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Declaration and ‘Last Will’ of the Leningrad Hijackers

Composed before 16 Soviet Jews attempted to hijack a small plane in 1970, this declaration calls out the U.N. for turning a blind eye to their human rights and pleads for the Jewish world not to take its freedom for granted

Izabella Tabarovsky
December 24, 2020
Operation Wedding (Gesharim, 2017)/Tablet
Operation Wedding (Gesharim, 2017)/Tablet
Operation Wedding (Gesharim, 2017)/Tablet
Operation Wedding (Gesharim, 2017)/Tablet

The following declaration was penned in Russian by Yosef Mendelevich on behalf of a group of Jews who attempted to hijack an empty plane to escape the Soviet Union to Israel in 1970. The declaration condemns the hypocrisy of the Soviet Union, and accuses U Thant, the secretary general of the United Nations, of failing to address the human rights of Soviet Jewry. It refers repeatedly to the State of Israel as “Home.” It also appeals to “Jews of the world” to not take the blessings of liberty for granted, to join in the support of Israel, and to fight for the freedom of Soviet Jewry. In its postscript, it emphasizes that the actions of the hijackers will not put others in danger: “From the moment we are airborne, we alone will be on board the aircraft.”


Flee from the land of the north
Flee, she who sits among the nation of Babylon
Zacharia 2:10, 11

We, nine Jews living in the Soviet Union, are attempting to leave the territory of this state, without asking the authorities for permission. We are among the tens of thousands of Jews who have, for many years, notified relevant Soviet authorities of our desire to repatriate to Israel. But time and again, with monstrous hypocrisy, perverting universal human values, and international and even Soviet law, the authorities have refused us the right to emigrate. We are told, brazenly, that we will rot here and we will never see our Homeland. Jews who want to become citizens of Israel face all manner of persecution, including arrest. As a foreign element in this country, we continuously face the threat of a return of the events of the 1940s and even 1950s, when the policy of spiritual genocide reached its peak with the physical annihilation of the Jews. The future facing us here is spiritual assimilation, at best.

Futile are the Communist government’s attempts “to solve the Jewish question.” Let them finally understand that they shall have no peace; that it is not in their power to determine the fate of the Jewish people. With our action, we wish to direct the attention of the leaders of the Soviet state to these eternal truths, to the hopelessly tragic situation of the Jews in the USSR and to declare to them that it is in their own best interest to let our people go Home.

We also appeal to international organizations, and first and foremost to the United Nations and to Mr. U Thant personally. Mr. U Thant: the Jews of the Soviet Union have repeatedly pleaded with you for help. But you are obviously indifferent to the fate of an entire people. You avoid addressing this question in every way. You have not responded to our letters, despite our having placed great hope in you. You denounce Israel’s actions, which are motivated by an obvious need to defend itself, and you have no time for us. Or are you simply afraid to hurt the interests of a superpower? But in that case, who needs you? What right do you have to speak in the name of the peoples of the world? We demand that you take measures in order to put an end to the perennial suppression of basic human freedoms; in order to better the lot of the three million Jews of the Soviet Union. Enough of the bloody lessons that have befallen our people.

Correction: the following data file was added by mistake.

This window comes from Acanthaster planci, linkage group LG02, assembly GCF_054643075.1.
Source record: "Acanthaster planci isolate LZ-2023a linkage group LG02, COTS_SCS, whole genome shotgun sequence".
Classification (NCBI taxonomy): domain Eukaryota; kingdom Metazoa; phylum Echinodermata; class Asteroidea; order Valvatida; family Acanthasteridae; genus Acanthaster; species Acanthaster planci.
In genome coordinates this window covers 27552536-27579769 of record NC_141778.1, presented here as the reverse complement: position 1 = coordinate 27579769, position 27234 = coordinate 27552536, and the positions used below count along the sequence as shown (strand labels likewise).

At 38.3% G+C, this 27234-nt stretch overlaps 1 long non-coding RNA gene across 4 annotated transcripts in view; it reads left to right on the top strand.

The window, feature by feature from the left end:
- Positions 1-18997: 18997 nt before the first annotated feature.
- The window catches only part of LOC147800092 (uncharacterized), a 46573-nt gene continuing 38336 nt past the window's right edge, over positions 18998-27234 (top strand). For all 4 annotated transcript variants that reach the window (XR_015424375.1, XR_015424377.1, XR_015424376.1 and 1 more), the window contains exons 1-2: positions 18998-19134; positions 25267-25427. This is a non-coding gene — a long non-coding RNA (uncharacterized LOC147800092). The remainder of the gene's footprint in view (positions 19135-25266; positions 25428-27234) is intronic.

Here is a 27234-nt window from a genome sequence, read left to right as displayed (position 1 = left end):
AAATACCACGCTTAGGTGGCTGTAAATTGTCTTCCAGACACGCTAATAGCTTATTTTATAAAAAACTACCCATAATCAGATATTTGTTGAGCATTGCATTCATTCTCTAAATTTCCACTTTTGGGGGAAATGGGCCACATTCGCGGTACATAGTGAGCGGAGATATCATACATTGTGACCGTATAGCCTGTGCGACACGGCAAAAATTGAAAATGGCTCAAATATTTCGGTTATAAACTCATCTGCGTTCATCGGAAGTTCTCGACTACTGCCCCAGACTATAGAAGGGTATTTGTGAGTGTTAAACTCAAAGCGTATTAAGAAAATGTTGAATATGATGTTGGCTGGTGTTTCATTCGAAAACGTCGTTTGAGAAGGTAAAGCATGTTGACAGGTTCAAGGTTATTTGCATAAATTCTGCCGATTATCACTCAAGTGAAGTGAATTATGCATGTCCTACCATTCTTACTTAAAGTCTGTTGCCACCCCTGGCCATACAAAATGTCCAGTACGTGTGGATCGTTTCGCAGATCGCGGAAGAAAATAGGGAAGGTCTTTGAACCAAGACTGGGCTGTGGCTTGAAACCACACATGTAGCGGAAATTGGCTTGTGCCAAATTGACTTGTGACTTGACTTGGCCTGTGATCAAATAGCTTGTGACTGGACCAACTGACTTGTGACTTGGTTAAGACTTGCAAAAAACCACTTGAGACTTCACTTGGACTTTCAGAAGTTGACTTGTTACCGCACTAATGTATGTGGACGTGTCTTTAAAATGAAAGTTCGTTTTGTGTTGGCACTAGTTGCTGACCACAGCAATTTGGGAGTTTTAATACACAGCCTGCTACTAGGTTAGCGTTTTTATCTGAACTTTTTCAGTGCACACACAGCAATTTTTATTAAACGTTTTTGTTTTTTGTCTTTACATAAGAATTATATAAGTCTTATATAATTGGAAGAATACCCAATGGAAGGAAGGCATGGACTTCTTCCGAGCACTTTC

Jews of the world! Your solemn duty is to fight for the freedom of your brethren in the Soviet Union. Know that the fate of Russia’s Jews—whether they are to be or not to be—depends largely on you. We are deeply envious of liberty and her blessings that you take for granted. We urge you to use them in full, including to defend our rights. And until that time that we are free, you must build our Jewish Home and take our place there where we passionately long to be.

What moves us is a desire to live in our Homeland and to share in her destiny.

Mendelevich, Iosif Mozusovich, Riga (signature)
Zalmanson Israil Iosifovich, Riga (signature)
Wolf Iosifovich Zalmanson, Riga (signature)
Kuznetsov Eduard Samuilovich (signature)
Altman Anatoly, Chernovtsy (signature)
Dymshits Mark, Leningrad (signature)
Leib [Arie] Gershovich Khnokh [Hanoch], Riga (signature)
Penson Boris Solomonovich, Riga (signature)

P.S. We request of all of you that, should our attempt fail, you take care of our loved ones and shield them from the payback for our act. We must underscore that our actions do not endanger others. From the moment we are airborne, we alone will be on board the aircraft.

Translated from the Russian by Izabella Tabarovsky

Izabella Tabarovsky is a Tablet contributor and a researcher with Wilson Center’s Kennan Institute, where she focuses on the politics of historical memory in the former Soviet Union. Follow her on Twitter @IzaTabaro.